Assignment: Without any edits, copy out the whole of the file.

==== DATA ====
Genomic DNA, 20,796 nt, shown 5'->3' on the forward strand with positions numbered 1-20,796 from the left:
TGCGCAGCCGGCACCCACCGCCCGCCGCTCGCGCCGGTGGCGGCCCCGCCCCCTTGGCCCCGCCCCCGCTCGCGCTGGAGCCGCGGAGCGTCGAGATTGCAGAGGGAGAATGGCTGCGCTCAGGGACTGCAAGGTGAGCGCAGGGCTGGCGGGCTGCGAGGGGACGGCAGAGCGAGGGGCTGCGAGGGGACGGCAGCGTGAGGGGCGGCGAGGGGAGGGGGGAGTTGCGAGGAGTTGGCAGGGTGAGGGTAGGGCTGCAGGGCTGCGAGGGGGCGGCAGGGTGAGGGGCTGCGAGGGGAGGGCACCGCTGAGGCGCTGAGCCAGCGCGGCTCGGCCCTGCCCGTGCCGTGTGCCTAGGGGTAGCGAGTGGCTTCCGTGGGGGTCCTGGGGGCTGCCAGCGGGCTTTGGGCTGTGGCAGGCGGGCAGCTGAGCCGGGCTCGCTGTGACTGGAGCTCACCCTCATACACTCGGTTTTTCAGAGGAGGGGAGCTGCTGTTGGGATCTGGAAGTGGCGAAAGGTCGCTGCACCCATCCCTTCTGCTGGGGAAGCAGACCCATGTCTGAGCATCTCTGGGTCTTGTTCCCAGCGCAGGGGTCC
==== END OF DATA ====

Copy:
Genomic DNA, 20,796 nt, shown 5'->3' on the forward strand with positions numbered 1-20,796 from the left:
TGCGCAGCCGGCACCCACCGCCCGCCGCTCGCGCCGGTGGCGGCCCCGCCCCCTTGGCCCCGCCCCCGCTCGCGCTGGAGCCGCGGAGCGTCGAGATTGCAGAGGGAGAATGGCTGCGCTCAGGGACTGCAAGGTGAGCGCAGGGCTGGCGGGCTGCGAGGGGACGGCAGAGCGAGGGGCTGCGAGGGGACGGCAGCGTGAGGGGCGGCGAGGGGAGGGGGGAGTTGCGAGGAGTTGGCAGGGTGAGGGTAGGGCTGCAGGGCTGCGAGGGGGCGGCAGGGTGAGGGGCTGCGAGGGGAGGGCACCGCTGAGGCGCTGAGCCAGCGCGGCTCGGCCCTGCCCGTGCCGTGTGCCTAGGGGTAGCGAGTGGCTTCCGTGGGGGTCCTGGGGGCTGCCAGCGGGCTTTGGGCTGTGGCAGGCGGGCAGCTGAGCCGGGCTCGCTGTGACTGGAGCTCACCCTCATACACTCGGTTTTTCAGAGGAGGGGAGCTGCTGTTGGGATCTGGAAGTGGCGAAAGGTCGCTGCACCCATCCCTTCTGCTGGGGAAGCAGACCCATGTCTGAGCATCTCTGGGTCTTGTTCCCAGCGCAGGGGTCC